Launch: Margaret Porter’s The Limits of Limelight

INTERVIEW BY JODI MCMASTER

Margaret Porter has written twelve historical novels set in England from the 17th–18th centuries, and her newest novel, The Limits of Limelight, is her second book set in the Golden Age of Hollywood.

What is your elevator pitch?

A pretty Oklahoma girl in Depression-era Hollywood strives to achieve the stardom of her cousin, Ginger Rogers, until tragedy, experience, and increasing self-knowledge dramatically alter her aspirations—and present unexpected opportunities.

Not surprisingly, a book with Ginger Rogers as a major figure immediately conjures Fred Astaire. He is mentioned often, but doesn’t really come into the action. What motivated that choice as an author?

Although Fred is a presence in Ginger’s professional life and frequently mentioned, I permitted him only a single line of dialogue. My choice was partly based on respect for her sense of being overshadowed, but mostly because he was never very closely connected to Phyllis, who is my main character, or Lela, the other significant character. Unless Astaire was actually in the rehearsal room or soundstage, he maintained a certain aloofness from the film industry. Also, I enjoy replicating the literary device of characters who are a presence in the narrative yet not fully present. You might say Fred Astaire functions as the Mrs. Rochester of my novel.

It sounds like Phyllis Fraser’s life after the novel ends is fascinating. Do you plan on writing a sequel to cover that part of her life?

No plans at present. There might be another Hollywood novel about a person with a different relationship to a major star of cinema’s Golden Age. But for my next project, I’ve returned to the 18th century.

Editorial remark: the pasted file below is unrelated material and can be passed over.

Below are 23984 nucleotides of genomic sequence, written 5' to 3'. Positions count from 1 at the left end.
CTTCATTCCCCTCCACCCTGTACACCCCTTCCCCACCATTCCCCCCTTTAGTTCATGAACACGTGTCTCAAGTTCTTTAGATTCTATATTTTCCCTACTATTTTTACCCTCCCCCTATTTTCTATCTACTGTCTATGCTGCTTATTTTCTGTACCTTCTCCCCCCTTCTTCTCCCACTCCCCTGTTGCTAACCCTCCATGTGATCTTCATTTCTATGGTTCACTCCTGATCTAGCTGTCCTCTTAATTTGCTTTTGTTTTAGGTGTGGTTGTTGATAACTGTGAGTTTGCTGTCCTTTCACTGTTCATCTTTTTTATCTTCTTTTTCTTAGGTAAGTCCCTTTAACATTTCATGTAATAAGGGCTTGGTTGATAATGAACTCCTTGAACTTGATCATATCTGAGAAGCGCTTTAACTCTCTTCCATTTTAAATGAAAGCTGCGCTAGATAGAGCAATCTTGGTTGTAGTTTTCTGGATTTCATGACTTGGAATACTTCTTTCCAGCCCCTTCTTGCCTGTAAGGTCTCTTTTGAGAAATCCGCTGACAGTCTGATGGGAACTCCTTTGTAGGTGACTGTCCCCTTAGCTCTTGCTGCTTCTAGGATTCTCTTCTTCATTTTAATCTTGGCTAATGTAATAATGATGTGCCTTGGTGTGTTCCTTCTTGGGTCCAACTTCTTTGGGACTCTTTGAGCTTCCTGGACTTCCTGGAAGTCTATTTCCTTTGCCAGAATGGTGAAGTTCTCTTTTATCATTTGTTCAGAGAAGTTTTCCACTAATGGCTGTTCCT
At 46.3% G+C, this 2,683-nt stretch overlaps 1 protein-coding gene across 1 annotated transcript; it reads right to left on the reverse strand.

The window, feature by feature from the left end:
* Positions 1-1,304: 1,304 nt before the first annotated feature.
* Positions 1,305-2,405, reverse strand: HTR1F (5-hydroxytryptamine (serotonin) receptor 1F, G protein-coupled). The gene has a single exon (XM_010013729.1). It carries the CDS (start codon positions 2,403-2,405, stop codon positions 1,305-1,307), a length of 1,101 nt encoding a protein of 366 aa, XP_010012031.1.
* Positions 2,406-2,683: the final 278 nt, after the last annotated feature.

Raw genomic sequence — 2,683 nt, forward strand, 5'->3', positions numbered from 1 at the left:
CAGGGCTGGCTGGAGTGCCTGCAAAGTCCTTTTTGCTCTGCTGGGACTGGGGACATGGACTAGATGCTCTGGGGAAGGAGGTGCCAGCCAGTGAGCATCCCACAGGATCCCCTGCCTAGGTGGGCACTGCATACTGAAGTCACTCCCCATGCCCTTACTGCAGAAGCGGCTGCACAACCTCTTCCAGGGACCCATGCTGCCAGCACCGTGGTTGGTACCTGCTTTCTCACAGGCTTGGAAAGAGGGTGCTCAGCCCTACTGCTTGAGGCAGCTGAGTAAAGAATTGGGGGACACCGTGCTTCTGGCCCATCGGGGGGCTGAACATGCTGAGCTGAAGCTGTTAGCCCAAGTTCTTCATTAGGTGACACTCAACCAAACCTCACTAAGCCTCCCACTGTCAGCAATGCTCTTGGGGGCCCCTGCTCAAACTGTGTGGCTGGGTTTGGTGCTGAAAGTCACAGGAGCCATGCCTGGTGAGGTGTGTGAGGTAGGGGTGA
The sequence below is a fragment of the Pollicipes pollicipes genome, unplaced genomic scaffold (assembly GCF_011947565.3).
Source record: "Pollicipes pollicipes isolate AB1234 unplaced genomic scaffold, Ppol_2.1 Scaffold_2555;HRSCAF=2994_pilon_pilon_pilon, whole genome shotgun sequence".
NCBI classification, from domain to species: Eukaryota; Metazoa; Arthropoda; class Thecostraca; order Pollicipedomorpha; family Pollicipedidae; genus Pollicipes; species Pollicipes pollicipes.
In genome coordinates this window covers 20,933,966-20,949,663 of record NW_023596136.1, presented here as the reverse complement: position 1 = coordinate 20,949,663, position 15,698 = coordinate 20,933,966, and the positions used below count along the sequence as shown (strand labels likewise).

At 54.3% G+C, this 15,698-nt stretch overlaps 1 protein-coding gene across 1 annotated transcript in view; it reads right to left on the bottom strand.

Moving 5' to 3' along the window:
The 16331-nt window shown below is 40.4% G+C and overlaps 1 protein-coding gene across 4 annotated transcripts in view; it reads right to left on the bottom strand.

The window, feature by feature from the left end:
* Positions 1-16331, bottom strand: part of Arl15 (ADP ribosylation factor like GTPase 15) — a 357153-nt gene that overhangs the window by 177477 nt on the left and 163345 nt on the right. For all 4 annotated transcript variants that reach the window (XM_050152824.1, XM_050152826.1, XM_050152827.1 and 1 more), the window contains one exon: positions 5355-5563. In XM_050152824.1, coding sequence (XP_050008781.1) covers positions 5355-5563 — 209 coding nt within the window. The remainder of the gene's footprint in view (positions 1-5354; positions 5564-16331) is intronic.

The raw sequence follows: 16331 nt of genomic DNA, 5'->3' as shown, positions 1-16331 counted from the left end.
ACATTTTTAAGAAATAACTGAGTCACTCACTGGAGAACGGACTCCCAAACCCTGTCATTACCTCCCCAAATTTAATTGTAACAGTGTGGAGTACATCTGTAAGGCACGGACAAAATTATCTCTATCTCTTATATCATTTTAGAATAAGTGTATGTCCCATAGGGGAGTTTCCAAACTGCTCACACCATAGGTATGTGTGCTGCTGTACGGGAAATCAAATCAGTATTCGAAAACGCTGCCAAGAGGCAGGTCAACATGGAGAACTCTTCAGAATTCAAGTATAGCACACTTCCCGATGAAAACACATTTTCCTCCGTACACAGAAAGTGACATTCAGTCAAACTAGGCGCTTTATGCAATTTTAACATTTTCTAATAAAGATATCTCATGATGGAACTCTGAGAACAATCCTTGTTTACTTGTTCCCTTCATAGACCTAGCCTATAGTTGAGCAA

Share something with us that you learned while writing this book.

I think I was most intrigued to discover, through Phyllis’s reminiscences, that America’s wholesome sweetheart, Ginger Rogers, cohabited with men without anyone in Hollywood being aware of it. So did Lela, her mother. Both had been previously married and divorced, but even so, in the 1930s that was quite scandalous behavior.

What research sources were the most useful to you for this novel?

In order of importance: a transcript of Phyllis’s unpublished whole life memoir, although she was reminiscing so many years after her days as a Hollywood starlet that she misstated dates; the newspapers and movie magazines of the period 1931–1940, which helped me correct all those wrong dates; and Ginger Rogers: My Story, the star’s late-in-life autobiography, which fuses some events that were easy to correct for my timeline. I don’t remember how I first found out about the memoir. It is a massive typewritten transcript of a series of audio recordings, a giant stack of photocopied pages. She discusses her life from the beginning through to the 1980s. The original is held at Columbia University in New York, where she was living.

Various actors, some only known to aficionados of the Golden Age of Hollywood and others who are still household names, show up in the story: Peg Entwistle, Mary Blackford, Anne Shirley, Boris Karloff, and Kate Hepburn, just to name a few. Was there a specific actor who you were particularly fond of as a character?